General Software and Sytem Fixes

Delayed Shutdown

Have you ever found yourself wanting to shut your Windows box down but it's in the middle of doing something? If you know roughly how long this something will take (say it's rendering some files at about 2 minutes each and there's only 10 frames left), you could either go away for 20 minutes and come back to turn your PC off, a bit of a pain if you were planning on going to bed, or you could do the smart thing, shutting down Windows from the command-line!

In Vista and Windows 7 click the start button and in the search bar (see Fig. 1) type:

shutdown /s /t XXXX.

Windows search bar with shutdown command-line command

Fig. 1

What this does is it launches the shutdown.exe process with the /s shutdown and the /t delayed flags where XXXX is the time in seconds. It's always a good idea to add a few minutes to the estimated time in case there's a slight error in the completion time estimated by yourself or the computer. In Windows XP you need to click the Run button and type the above code into the run popup. There is a similar technique in Linux but that's an article for another blog :P.

Common times I use are:

  • 900 - 15 minutes
  • 1200 - 20 minutes
  • 1800 - 30 minutes
  • 3600 - 1 hour
  • 10800 - 3 hours

Now, a word of warning. A few times I've done this and come back in the morning to find Windows waiting for me to confirm shutdown because a program or two has refused to accept the shutdown command but this is by far and away in the minority of cases and it's usually caused by one of a few programs everytime, if they're running but not necessary for the completion of the task you're waiting on you can always close them before you leave your PC to do its thing. If you find this happens a lot you can always add the /f flag which forces all programs to close and gives the user no warning that it's going to shutdown.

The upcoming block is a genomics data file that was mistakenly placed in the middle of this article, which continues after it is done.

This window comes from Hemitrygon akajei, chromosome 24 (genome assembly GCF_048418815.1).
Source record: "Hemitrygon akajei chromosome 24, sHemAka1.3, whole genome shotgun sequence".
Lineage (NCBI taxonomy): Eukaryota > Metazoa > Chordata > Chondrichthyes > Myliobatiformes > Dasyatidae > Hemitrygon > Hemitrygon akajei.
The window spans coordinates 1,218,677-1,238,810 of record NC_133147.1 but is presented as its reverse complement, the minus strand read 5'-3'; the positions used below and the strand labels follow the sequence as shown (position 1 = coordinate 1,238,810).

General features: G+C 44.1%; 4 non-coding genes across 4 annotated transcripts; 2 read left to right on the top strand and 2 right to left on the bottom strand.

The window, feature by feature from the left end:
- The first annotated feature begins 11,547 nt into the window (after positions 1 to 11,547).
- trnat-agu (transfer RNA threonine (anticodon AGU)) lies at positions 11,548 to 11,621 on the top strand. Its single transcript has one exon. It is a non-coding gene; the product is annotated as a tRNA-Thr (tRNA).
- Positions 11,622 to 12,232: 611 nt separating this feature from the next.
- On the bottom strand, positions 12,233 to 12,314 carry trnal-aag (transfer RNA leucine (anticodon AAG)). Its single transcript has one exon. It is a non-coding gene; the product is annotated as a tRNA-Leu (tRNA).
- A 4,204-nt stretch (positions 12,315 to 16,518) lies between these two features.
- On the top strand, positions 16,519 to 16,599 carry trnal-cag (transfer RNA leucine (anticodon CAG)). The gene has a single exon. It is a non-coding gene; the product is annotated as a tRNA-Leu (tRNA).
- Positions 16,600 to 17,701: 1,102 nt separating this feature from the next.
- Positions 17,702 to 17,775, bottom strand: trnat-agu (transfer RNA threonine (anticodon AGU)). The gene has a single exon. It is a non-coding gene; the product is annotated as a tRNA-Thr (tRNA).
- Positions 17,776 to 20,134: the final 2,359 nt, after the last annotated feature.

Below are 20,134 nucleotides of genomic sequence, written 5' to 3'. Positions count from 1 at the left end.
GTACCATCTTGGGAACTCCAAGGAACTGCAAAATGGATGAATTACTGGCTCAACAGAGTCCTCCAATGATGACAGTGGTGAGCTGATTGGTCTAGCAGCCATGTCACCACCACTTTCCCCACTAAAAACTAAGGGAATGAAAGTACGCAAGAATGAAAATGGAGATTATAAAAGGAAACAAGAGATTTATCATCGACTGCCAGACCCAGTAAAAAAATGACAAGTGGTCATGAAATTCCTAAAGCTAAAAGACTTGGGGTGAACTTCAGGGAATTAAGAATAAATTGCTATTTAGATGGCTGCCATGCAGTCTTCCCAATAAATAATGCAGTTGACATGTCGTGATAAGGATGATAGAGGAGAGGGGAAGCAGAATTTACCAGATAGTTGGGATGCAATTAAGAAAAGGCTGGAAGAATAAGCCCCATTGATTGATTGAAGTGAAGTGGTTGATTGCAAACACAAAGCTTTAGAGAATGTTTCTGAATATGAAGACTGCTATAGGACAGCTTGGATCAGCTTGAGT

shutdown /s /f /t 3600

Finally, at any point in time (before the time-out period expires and Windows has initiated shudown) you can type in shutdown /a to abort the shutdown timer.

If you'd like to know what other functions you can perform with this rather useful command-line tool, such as hibernating and restarting on a timer, load the Command Prompt using cmd in the search bar (or run dialog on XP) then type shutdown /? to bring up a list of all the flags and parameters it can take.

I hope you find this as useful as I do on a regular basis.

If you liked this blog post, why not buy me a beverage?

Blog Appreciation: Usefulness
blog comments powered by Disqus